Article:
Russian opposition to Cypriot bank levy draws attention to Russian “corrupt money” on offshore accounts
Russia’s abrupt response to a proposed levy on Cypriot savings, a condition set by the EU to provide the Cypriot government with a bailout loan for its financial debt crisis, has drawn attention to the huge volume of allegedly laundered funds held by Russians on the island tax haven.
“We should probably refer to a very interesting interview that the outgoing Central Bank governor in Russia did a couple of weeks ago,” top Russian economist Ivan Tchakarov said in an interview. “He said in the local papers that about 40 per cent of the overall amount of capital outflows, that have been leaving Russia for many years now, are actually related to suspect money, to corruption money, to money that is being siphoned off Russia into offshore locations including Cyprus.”
The Cypriot parliament almost unanimously rejected the proposed bank levy March 19, 2013, at the risk of losing the EU bailout. Banks have been shut and accounts blocked since Monday. This is expected to continue until Monday March 25, the deadline set by the European Central Bank for Cyprus to come up with a solution.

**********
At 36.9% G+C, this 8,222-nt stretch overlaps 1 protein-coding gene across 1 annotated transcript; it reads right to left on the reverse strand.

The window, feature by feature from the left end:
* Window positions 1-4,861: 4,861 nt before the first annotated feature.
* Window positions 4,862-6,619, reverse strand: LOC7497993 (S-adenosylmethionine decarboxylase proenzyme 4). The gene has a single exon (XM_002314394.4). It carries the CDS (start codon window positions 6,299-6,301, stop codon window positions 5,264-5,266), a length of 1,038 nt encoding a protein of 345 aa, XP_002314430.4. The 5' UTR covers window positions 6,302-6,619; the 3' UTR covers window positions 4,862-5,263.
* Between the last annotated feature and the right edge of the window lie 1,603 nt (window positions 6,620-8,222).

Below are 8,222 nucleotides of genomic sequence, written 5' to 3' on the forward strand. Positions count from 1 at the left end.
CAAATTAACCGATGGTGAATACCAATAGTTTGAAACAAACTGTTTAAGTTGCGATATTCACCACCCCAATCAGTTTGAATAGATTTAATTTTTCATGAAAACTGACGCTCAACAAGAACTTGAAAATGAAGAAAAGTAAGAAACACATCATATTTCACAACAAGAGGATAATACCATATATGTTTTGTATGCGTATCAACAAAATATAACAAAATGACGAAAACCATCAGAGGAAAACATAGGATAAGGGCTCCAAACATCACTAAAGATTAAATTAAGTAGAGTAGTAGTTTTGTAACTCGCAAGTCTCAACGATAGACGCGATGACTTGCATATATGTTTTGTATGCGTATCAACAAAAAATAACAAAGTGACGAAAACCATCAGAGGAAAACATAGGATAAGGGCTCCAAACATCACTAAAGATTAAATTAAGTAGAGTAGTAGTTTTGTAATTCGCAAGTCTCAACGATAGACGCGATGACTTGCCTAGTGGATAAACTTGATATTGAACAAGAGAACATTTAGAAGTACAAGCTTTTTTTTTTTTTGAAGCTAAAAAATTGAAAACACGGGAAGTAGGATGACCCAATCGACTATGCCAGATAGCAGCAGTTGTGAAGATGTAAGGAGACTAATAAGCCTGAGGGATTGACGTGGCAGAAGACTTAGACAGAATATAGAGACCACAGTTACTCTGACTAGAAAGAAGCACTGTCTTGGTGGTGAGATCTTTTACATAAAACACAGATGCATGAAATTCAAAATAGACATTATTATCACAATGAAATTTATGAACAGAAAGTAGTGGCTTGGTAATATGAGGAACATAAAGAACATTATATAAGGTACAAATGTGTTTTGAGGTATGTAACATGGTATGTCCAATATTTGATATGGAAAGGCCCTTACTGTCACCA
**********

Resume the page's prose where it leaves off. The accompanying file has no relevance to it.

Meanwhile the Cypriot Finance Minister Michael Sarris is returning from Moscow following an unsuccessful attempt to negotiate the extension of a EUR 2.5 bln loan, and a reduction of the 4.5 per cent interest rate. Sarris also hoped to extend the loan by another EUR 5 bln. Meanwhile, Russia announced that it would wait until the ECB deadline before making a decision on whether to help Cyprus’ ailing economy.
If the proposed levy were to be imposed Russian bank account holders could lose USD 3 bln out of an estimated USD 30 bln held on Cyprus’ accounts by Russian citizens, Tchakarov said. Despite the fact that this would not cause a massive dent in the Russian economy, President Vladimir Putin has called the bank levy “dangerous and unfair.”
Cyprus is the only country in the European Union’s financial crisis to have been forced to tax savings accounts to bailout government debt. It is also a beneficiary of multi billion euro loans from Russia.
A total USD 90 bln of savings deposits are held in Cyprus banks, half of which are held by foreigners, mostly Russians.